Publish date: Sep 2017
The fields of Addiction Medicine and Addiction Psychiatry lost a pioneer, innovator, and luminary with the death of Robert B Millman MD on August 14, 2017.
He was known to generations of clinicians, patients, and public figures as a prolific scholar, tireless teacher, devoted clinician, and selfless public servant. He was beloved by countless students and patients, and will be remembered for his charisma, intellectual curiosity, academic generosity, inclusiveness, and spirit of adventure and fun. He was the Saul P Steinberg Distinguished Professor of Psychiatry and Public Health at Weill Cornell Medical College from 1987 until his retirement in 2009, Acting Chairman of the Department of Public Health from 1992 to 2000, and Chief of the Division of Community and Public Health Programs, in the Departments of Public Health and Psychiatry, from 2000 until 2009.
Robert Millman began his career as an internist in the mid-60’s and spent 2 years at the National Institute of Allergy and Infectious Disease. As the backstage physician at the Fillmore East, he saw firsthand the complexity and depth of addictive disorders. After having trained with the groundbreaking founders of addiction treatment, Vincent Dole and Marie Nyswander, at Rockefeller University, he was awarded the Career Teacher Trainee in Drug and Alcohol Abuse by the National Institute on Alcohol Abuse and Alcoholism. He used this opportunity to complete a residency in psychiatry at Weill Cornell Medical College, where he remained from 1970 until 2009.
During the first two decades of his career, the study of addictive disorders was as stigmatized as the patients, who were seen as untreatable sociopaths. In this environment, Dr. Millman began his mission of disseminating knowledge about the disease of addiction to all disciplines. From 1975 to 1985 (five editions), he wrote the chapter on Addictive Disorders in the Textbook of Medicine (Beeson, McDermatt, Wyngaarden, Smith). He edited, along with Joyce Lowinson and Pedro Ruiz, one of the earliest textbooks in the field, Comprehensive Textbook of Substance Abuse (Lowinson, Ruiz, Millman), first published in 1981, with three subsequent editions. In 1978, he started one of the first Addiction Fellowships in the country, producing and inspiring many compassionate clinicians, dedicated teachers, and scholars who have perpetuated the productivity of our field.
Dr. Millman learned his clinical craft from treating hundreds of patients from all walks of life, particularly the patients no one else wanted to treat. To Dr. Millman, everyone was a teacher, especially patients. In 1970, he founded and became director of the first adolescent methadone program, the Adolescent Development Program (ADP). In the 1970’s and 1980’s, he consulted to the Department of Corrections, New York State Physician’s Health Committee, and became extensively involved with many iterations of Occupational Mental Health and Addiction services: founding Cornell’s Employee Assistance Program (EAP) in 1981, overseeing the addiction and mental health treatment programs for the Doorman’s Union 32B-J, Carpenter’s Union, and Teacher’s Union. In the 1990’s, he was Medical Director of the occupational addiction program for Major League Baseball, consultant to addiction programs of the Association of Tennis Professionals and the National Football League, and continued his work with New York State’s physician health program. He was an advisor to, or on the Board of, countless community and governmental initiatives and agencies such as Partnership for Drug Free America and the President’s Commission on Mental health.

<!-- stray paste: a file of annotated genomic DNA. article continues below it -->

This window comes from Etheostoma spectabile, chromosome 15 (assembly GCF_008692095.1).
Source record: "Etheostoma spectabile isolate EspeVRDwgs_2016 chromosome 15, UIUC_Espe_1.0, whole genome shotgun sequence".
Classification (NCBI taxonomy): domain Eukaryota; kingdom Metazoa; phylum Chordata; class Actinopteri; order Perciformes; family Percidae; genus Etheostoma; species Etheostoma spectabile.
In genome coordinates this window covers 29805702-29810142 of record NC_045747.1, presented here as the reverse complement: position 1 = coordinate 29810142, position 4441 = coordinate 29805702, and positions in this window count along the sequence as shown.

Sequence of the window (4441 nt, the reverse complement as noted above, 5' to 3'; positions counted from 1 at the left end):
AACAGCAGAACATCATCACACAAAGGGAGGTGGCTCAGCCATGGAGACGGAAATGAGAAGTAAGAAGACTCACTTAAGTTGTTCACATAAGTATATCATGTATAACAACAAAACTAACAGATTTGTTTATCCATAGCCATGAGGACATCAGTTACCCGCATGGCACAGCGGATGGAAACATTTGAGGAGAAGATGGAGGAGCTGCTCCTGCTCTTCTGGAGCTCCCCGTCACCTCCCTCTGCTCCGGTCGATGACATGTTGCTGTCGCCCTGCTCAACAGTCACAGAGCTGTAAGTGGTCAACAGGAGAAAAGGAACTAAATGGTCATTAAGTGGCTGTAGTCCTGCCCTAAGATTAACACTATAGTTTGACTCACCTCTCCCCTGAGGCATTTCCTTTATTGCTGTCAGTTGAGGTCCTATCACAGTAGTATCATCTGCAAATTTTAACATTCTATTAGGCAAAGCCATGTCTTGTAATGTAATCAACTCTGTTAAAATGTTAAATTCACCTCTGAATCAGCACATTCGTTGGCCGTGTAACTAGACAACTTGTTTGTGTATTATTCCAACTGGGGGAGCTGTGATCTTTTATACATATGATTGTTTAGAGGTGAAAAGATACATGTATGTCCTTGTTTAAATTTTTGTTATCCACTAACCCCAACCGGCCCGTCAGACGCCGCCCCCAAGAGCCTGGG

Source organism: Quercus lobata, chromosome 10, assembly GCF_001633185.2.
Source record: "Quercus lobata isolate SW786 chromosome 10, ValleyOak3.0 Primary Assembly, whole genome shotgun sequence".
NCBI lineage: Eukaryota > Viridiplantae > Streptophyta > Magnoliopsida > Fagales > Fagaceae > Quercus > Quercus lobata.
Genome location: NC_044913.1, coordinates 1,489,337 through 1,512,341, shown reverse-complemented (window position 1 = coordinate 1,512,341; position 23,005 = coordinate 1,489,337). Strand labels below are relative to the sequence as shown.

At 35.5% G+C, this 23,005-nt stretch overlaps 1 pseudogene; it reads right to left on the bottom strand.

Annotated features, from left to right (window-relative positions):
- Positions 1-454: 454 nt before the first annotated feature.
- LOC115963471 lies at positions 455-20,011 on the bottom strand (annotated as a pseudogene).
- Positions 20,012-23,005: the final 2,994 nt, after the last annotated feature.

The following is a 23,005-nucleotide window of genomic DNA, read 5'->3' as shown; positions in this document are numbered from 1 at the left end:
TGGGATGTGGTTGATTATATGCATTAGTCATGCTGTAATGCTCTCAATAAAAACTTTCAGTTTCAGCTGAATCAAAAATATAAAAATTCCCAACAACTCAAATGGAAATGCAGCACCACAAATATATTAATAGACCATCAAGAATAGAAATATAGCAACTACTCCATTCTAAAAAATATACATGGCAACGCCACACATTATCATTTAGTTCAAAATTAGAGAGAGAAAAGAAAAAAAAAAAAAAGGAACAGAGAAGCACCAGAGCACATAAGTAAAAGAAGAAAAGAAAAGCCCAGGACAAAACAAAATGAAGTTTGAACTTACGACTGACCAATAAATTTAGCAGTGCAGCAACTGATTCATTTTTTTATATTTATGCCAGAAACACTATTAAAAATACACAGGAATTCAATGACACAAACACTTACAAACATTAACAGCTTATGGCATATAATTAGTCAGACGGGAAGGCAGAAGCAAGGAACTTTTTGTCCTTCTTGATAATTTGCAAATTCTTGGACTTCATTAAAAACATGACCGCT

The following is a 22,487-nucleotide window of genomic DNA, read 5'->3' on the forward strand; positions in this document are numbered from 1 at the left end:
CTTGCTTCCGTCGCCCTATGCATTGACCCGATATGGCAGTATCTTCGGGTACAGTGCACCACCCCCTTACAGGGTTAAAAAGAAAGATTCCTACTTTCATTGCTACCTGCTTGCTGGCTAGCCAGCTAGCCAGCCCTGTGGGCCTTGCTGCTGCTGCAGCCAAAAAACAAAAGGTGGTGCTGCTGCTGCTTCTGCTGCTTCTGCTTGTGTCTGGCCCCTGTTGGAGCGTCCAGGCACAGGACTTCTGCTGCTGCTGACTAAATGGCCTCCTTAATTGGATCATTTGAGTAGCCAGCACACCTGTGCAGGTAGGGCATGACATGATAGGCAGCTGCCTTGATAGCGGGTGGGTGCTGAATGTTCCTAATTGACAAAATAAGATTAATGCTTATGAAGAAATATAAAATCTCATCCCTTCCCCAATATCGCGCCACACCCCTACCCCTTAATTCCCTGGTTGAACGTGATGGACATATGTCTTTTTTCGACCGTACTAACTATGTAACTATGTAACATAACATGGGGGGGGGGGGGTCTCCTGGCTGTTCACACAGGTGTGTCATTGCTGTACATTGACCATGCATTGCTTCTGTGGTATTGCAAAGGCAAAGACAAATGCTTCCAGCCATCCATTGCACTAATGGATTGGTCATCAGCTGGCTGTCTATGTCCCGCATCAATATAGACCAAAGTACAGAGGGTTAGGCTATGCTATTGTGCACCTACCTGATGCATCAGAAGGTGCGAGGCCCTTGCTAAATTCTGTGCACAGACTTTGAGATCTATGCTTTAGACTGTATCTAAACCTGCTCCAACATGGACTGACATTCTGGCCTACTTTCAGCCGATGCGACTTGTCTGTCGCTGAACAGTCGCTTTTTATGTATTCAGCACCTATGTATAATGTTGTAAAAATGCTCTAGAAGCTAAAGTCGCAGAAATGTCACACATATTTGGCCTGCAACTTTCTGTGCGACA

His greatest legacy by far, will be as a teacher and mentor to medical students, residents, physicians, nurses, social workers, addiction counsellors, and anyone in the clinical and public service community who had the pleasure and privilege of experiencing his entertaining teaching style. They learned from him how to never judge, be humble, always respect, and always be skeptical. By all the above who owe him gratitude, he will be deeply missed.
Carol J. Weiss, M.D.
Joyce Lowinson, MD
The opinions expressed in this commentary reflect the views of the author(s) and do not necessarily represent the opinions or official positions of the Society for the Study of Addiction.